Gallant found that goods could be made to last longer if employees engaged in a simple practice: challenging the specifications of the products their departments purchased. An example is a wheel axle that, Gallant says, “is really nothing more than a dumb piece of steel.” Two years ago, CN instructed the manufacturer to increase the diameter of all axles by less than one-hundredth of an inch. The reason: CN’s trains wear out 40,000 pairs of wheels a year, and mechanics must shave metal off an axle each time a new set is installed. After three replacements, an axle is too small to grip the wheel and has to be scrapped. Now, the axles can go through an extra cycle in the field—extending their lives by several months. That move alone has saved CN $700,000 a year.
Other measures instituted by Gallant’s team:
• By banning the use of color copying for documents that are meant for internal use, the company’s annual $600,000 bill for photocopying has been slashed by two-thirds.
• Hotel expenditures were reduced by $20 a night in Montreal. In 1995, CN staff logged 8,000 hotel nights in that city in three different establishments. In an exercise he has repeated in other cities, Gallant shifted all of that business to one hotel and tendered it to the lowest bidder.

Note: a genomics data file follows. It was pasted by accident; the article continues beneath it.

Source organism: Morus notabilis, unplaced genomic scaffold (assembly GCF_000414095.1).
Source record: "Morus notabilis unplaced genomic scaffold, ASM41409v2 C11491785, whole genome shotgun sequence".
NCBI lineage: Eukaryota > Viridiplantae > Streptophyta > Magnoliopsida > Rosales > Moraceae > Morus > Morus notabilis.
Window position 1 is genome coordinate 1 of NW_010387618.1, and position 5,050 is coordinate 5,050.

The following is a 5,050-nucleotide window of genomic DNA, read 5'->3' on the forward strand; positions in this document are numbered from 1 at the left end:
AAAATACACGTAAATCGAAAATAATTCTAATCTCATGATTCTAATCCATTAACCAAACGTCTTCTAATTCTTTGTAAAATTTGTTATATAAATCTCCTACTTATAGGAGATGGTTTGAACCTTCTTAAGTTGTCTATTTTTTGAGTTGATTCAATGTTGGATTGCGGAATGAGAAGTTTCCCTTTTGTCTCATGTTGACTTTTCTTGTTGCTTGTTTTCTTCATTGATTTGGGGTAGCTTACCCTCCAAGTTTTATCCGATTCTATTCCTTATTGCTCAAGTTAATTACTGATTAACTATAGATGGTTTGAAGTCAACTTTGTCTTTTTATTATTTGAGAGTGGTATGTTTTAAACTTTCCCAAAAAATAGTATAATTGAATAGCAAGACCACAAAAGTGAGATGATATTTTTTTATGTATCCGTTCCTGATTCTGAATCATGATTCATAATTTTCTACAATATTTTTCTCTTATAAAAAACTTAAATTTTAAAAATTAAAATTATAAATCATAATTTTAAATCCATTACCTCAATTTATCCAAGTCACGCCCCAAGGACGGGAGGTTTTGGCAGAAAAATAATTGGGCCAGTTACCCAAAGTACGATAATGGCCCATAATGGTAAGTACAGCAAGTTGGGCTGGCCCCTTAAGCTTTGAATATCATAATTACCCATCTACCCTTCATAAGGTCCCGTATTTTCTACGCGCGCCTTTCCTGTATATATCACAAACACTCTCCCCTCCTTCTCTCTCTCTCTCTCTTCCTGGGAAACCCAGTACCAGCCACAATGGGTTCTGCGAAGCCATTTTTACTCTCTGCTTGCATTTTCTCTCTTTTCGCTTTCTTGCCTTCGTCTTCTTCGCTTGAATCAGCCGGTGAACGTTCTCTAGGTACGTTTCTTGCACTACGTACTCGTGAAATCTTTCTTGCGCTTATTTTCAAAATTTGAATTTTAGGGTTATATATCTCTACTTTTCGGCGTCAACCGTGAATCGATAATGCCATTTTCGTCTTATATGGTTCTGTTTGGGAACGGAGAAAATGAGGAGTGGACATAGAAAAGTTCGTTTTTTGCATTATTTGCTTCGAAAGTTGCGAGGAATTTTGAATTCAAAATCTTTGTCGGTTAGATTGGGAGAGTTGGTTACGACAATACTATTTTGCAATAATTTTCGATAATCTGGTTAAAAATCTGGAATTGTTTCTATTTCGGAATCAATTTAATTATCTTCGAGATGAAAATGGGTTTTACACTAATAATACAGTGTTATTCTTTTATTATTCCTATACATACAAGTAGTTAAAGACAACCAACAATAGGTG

• The company’s $1 million plus bill for cellular phones has been cut by 30 per cent. Before, employees signed up with either Cantel or Bell Mobility at their own discretion, and picked various brands of phones. Gallant cut a better deal by tendering the business to a single equipment provider, Motorola, and a single service provider, Bell Mobility.
Tellier, Gallant and other CN executives are fond of saying that customers are number 1, and that the goal of all the changes is to improve service. Still, some shippers in the forest products industry who were contacted by Maclean’s said that the railway has run into problems. Vancouver-based Weldwood of Canada Ltd. operates two pulp and nine lumber mills, and pays CN $70 million a year to ship 60 per cent of its cargo. Weldwood’s pulp mill in Hinton, B.C., requires CN to deliver 15 empty railcars each day to handle the plant’s production. Last week, there was none. But Bob Elder, Weldwood’s manager of transportation, blames the weather more than CN and rates Tellier’s management highly. “They’re working very hard at meeting our demands,” declares Elder. “Our opinion is that the company has come a long way.” Tellier clearly wants to take it a lot further.